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Restor Neurol Neurosci. 2014;32(2):269-80. doi: 10.3233/RNN-130343.

Different effects of the mirror illusion on motor and somatosensory processing.

Author information

1
MEDIAN Klinik Berlin-Kladow, Berlin, Germany Centre for Stroke Research Berlin, Charité - University Medicine Berlin, Berlin, Germany.
2
MEDIAN Klinik Berlin-Kladow, Berlin, Germany Department of Neurology, Charité - University Medicine Berlin, Berlin, Germany Centre of Rehabilitation, the Second Affiliated Hospital of Jiaxing University, Jiaxing, China.
3
MEDIAN Klinik Berlin-Kladow, Berlin, Germany Department of Neurology, Charité - University Medicine Berlin, Berlin, Germany.
4
MEDIAN Klinik Berlin-Kladow, Berlin, Germany Centre for Stroke Research Berlin, Charité - University Medicine Berlin, Berlin, Germany Centre for Rehabilitation Science, University Potsdam, Potsdam, Germany.

Abstract

PURPOSE:

Mirror therapy can improve motor and sensory functions, but effects of the mirror illusion on primary motor and somatosensory cortex could not be established consistently.

METHODS:

Fifteen right handed healthy volunteers performed or observed a finger-thumb opposition task. Cerebral activations during normal movement (NOR), mirrored movement (MIR) and movement observation (OBS) by means of a video chain were recorded with functional magnetic resonance imaging (fMRI). Activation sizes in movement > static conditions were identified using SPM8 (p < 0.001, unc.) and attributed to predefined areas employing the Anatomy toolbox 1.8. Laterality indices for the responsive areas were calculated on the basis of the number of activated voxels.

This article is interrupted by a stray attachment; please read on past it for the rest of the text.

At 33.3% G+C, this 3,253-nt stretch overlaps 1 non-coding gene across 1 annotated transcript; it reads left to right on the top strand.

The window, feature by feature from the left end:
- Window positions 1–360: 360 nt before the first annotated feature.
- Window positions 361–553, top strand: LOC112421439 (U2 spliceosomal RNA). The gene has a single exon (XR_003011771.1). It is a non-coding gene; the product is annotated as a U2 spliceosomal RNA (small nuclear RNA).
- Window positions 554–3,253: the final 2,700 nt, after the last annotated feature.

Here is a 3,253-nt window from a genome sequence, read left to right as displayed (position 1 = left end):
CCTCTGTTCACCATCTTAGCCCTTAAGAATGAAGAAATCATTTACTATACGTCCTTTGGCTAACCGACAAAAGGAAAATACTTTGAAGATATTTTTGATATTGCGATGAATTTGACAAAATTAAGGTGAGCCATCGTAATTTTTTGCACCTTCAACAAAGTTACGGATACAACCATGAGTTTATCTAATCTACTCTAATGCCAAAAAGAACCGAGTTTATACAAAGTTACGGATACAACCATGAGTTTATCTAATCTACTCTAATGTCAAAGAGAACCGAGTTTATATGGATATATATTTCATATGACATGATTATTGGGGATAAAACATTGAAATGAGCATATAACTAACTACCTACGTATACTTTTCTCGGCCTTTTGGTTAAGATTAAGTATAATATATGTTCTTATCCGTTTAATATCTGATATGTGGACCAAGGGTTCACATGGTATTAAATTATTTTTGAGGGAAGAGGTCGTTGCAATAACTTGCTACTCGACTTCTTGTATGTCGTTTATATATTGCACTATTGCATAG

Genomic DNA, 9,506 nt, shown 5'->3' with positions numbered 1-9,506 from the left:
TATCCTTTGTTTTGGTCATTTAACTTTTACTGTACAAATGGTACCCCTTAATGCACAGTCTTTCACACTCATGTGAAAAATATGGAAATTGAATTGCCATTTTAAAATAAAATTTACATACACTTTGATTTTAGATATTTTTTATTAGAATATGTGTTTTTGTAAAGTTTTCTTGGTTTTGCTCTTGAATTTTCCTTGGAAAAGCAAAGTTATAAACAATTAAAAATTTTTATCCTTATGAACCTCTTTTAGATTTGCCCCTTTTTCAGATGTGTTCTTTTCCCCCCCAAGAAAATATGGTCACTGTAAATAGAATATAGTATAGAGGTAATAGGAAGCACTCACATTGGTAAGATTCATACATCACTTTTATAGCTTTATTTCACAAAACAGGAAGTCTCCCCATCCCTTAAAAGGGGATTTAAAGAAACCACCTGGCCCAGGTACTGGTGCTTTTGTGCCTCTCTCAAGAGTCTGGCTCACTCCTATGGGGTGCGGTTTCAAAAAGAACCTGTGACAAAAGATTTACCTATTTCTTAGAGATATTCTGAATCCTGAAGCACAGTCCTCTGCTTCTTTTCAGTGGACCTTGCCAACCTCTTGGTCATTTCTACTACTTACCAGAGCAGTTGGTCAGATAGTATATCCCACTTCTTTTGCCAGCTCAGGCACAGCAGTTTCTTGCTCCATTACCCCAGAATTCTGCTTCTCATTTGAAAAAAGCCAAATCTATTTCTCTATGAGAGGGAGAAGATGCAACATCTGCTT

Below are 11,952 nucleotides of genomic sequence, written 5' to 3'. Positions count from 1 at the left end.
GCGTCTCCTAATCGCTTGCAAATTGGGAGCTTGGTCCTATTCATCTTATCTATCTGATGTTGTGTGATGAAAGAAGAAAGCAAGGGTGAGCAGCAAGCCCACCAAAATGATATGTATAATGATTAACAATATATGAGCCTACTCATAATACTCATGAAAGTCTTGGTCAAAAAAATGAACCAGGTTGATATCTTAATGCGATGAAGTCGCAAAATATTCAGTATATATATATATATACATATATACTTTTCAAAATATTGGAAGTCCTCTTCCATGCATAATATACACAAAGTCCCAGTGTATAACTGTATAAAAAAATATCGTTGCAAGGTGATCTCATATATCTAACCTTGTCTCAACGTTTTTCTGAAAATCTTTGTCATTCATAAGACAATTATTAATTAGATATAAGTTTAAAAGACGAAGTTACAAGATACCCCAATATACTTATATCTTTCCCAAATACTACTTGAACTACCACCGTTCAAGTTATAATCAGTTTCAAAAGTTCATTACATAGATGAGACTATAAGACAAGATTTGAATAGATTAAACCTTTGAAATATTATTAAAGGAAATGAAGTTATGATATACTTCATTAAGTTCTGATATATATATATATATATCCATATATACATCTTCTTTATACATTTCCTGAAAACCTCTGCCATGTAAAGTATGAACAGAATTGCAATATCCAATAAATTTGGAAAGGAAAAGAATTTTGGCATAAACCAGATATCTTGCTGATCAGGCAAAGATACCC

RESULTS:

Relevant bilateral BOLD responses were found in primary motor (M1) and somatosensory (S1 - BA 2, 3b and 3a) cortex, premotor and parietal areas and V5. When comparing MIR to NOR, no significant change of contralateral activation in M1 was found, but clearly at S1 with differences between hands.

CONCLUSION:

The mirror illusion does not elicit immediate changes in motor areas, yet there is a direct effect on somatosensory areas, especially for left hand movements. These results suggest different effects of mirror therapy on processing and rehabilitation of motor and sensory function.

KEYWORDS:

Movement; laterality; mirror; sensorimotor cortex; stroke

PMID:
24240987
DOI:
10.3233/RNN-130343
[Indexed for MEDLINE]

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